Riding a motorcycle in rural areas can be a great way to get some practice miles in for new riders, or a peaceful ride for those who are used to having to weave through traffic, but there can also be some drawbacks as well. So, what makes these areas a good or bad place to ride? Well, here are the main reasons why riding in a rural area can make for a great trip, or why a rural area could be more of a hazard. 

Table Of Contents

Openness

Unlike the cramped cities that create multiple lanes of traffic and issues with safety in regards to lane splitting, rural areas offer an openness that other places can’t compete with. Riding through a rural area will give you time to speed up and stay at a decent pace for a majority of the time, and allow you to have a worry-free time while riding. 

The freeways of a fast-paced city can be a pain to navigate through, even when you don’t have to sit behind cars all the way to your destination. But rural areas offer open space so that you don’t have to constantly ride with other vehicles right next to you. 

However, this could also make for a boring ride when there is nothing to look at. Nice scenic routes will keep your senses occupied and focused, but with rural areas that have large stretches of dirt and gravel, you may start to drift off a bit. This can be dangerous for those who aren’t used to it and could end up causing some issues.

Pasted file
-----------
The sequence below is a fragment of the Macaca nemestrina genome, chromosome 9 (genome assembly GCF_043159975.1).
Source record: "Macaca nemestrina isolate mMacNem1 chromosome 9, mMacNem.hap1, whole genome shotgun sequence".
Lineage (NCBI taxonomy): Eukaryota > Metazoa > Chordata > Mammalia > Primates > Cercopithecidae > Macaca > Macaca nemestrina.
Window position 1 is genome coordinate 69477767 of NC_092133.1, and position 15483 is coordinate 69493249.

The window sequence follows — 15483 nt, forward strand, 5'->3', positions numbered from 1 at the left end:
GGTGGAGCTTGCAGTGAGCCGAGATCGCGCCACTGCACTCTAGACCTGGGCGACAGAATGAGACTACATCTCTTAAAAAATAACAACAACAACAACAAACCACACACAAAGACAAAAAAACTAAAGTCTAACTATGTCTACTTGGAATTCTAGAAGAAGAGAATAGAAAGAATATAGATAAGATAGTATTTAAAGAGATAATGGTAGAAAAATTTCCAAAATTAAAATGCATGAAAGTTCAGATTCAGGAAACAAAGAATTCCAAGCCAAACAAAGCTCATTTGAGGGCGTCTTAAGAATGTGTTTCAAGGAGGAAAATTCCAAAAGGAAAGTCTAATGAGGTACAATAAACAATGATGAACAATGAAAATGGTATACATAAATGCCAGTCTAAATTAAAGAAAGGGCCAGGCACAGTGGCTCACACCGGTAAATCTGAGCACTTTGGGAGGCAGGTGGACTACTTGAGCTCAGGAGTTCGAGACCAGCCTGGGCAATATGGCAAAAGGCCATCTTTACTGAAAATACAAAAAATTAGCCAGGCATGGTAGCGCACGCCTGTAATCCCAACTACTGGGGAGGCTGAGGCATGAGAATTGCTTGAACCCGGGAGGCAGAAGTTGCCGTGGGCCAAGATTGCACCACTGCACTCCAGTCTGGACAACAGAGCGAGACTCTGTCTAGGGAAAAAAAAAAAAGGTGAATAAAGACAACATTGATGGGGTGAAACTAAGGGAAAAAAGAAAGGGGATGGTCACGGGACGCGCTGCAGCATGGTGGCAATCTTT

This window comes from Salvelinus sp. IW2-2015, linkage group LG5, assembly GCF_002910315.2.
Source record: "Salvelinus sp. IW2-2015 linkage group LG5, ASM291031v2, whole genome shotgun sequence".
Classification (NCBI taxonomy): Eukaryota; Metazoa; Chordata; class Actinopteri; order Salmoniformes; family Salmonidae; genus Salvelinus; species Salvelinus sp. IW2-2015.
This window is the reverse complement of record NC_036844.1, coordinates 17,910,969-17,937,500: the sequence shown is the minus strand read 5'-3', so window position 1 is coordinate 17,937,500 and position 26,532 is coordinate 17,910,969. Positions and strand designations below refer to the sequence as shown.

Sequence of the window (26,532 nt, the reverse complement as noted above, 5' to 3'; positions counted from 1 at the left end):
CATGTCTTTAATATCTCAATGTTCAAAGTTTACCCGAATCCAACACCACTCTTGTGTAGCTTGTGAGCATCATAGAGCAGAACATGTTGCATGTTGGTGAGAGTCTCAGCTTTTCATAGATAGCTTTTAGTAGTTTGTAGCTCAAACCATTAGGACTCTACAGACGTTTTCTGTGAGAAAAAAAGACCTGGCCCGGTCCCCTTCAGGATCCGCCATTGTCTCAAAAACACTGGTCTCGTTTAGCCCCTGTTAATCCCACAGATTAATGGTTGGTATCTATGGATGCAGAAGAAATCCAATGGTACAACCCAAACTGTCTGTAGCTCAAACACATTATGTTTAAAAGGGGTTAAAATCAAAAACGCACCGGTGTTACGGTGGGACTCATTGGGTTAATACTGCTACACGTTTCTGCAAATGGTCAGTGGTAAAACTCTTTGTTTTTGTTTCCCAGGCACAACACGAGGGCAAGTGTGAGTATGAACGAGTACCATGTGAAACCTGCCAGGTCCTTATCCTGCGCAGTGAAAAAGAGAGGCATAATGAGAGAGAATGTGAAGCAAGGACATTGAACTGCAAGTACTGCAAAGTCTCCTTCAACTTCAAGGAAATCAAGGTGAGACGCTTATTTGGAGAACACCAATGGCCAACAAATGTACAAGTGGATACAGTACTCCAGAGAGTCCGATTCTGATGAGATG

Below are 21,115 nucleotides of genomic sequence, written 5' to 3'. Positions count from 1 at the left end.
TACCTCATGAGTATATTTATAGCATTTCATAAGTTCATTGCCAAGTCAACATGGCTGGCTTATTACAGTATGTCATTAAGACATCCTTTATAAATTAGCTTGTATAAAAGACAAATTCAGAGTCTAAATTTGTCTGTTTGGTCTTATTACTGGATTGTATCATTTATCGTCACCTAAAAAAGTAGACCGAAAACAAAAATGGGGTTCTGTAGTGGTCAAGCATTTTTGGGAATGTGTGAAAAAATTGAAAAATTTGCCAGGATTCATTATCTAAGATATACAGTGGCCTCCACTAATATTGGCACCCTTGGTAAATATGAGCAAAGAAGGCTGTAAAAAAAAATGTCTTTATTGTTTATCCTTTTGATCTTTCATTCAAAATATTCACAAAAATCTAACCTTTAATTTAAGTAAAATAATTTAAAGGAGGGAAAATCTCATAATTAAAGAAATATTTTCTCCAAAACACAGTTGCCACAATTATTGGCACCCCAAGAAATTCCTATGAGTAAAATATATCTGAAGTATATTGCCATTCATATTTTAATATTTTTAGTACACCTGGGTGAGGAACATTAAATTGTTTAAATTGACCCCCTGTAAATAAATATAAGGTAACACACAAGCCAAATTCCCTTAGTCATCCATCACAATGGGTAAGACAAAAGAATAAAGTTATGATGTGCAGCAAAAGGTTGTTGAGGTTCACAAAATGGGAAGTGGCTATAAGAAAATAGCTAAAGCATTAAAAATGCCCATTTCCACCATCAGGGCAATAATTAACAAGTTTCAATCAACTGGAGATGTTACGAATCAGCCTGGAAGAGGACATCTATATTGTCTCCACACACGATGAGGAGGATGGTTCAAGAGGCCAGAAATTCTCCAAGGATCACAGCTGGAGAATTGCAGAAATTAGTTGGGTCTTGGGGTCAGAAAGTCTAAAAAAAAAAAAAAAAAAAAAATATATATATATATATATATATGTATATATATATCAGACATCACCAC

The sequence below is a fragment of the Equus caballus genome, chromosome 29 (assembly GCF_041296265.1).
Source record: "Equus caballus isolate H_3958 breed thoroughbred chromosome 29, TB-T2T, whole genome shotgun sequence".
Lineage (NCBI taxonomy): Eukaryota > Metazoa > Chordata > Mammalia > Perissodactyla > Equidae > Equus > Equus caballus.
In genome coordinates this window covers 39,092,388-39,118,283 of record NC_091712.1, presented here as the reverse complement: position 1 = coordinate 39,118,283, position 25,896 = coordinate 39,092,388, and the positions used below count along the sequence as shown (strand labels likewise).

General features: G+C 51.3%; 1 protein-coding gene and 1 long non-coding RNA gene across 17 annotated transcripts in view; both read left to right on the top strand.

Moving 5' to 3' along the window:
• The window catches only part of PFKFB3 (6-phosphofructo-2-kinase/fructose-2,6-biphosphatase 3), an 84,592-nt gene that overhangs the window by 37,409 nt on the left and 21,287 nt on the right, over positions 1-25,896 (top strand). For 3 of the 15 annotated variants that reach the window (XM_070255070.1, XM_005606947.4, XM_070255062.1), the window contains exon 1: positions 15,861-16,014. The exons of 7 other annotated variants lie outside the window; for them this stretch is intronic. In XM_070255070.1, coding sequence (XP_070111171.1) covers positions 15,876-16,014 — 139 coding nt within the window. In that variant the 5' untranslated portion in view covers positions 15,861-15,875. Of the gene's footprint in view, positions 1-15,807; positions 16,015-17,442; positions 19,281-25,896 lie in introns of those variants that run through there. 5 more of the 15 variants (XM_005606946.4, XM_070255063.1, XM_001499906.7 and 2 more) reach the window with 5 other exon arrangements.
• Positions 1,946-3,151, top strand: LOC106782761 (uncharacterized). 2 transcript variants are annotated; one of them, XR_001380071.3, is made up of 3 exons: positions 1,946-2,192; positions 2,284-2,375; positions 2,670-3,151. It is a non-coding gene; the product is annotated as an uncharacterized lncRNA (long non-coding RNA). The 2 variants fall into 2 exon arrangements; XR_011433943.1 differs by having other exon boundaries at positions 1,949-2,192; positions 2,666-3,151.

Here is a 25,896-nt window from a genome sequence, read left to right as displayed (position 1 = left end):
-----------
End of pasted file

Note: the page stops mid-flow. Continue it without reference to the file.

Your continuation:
Speed

When it comes to riding in city areas, the slow speed that you may be forced to stay at can get very frustrating, very quickly. Being stuck in tight traffic and having to slow down to maneuver around vehicles that are packed together can be annoying, to say the least. 

Rural areas offer riders a more open space that allows you to speed up and keep a consistent pace while riding to make getting to where you’re going much easier. You don’t want to have a powerful bike just to be stuck at a crawl that doesn’t let you flex your motorcycle’s muscles. 

So, riding in rural areas can get you the most out of your bike and allow you to test the limits of what your bike can do, without having to slow down because of pesky traffic. 

However, this could become an issue as well. Just like when you are driving a vehicle, you may begin to feel like you have to speed up to get passed the long stretches of land. This could cause you to speed up too much and earn you a speeding ticket, or you could end up losing control of your vehicle. When riding a motorcycle, you can have the same issue, and it could cost you in the end. 

Weather changes

One issue that you may need to consider thoughtfully when riding in rural areas is the weather conditions. This may be a positive or negative thing depending on the weather when riding, and it could make it safer or more dangerous.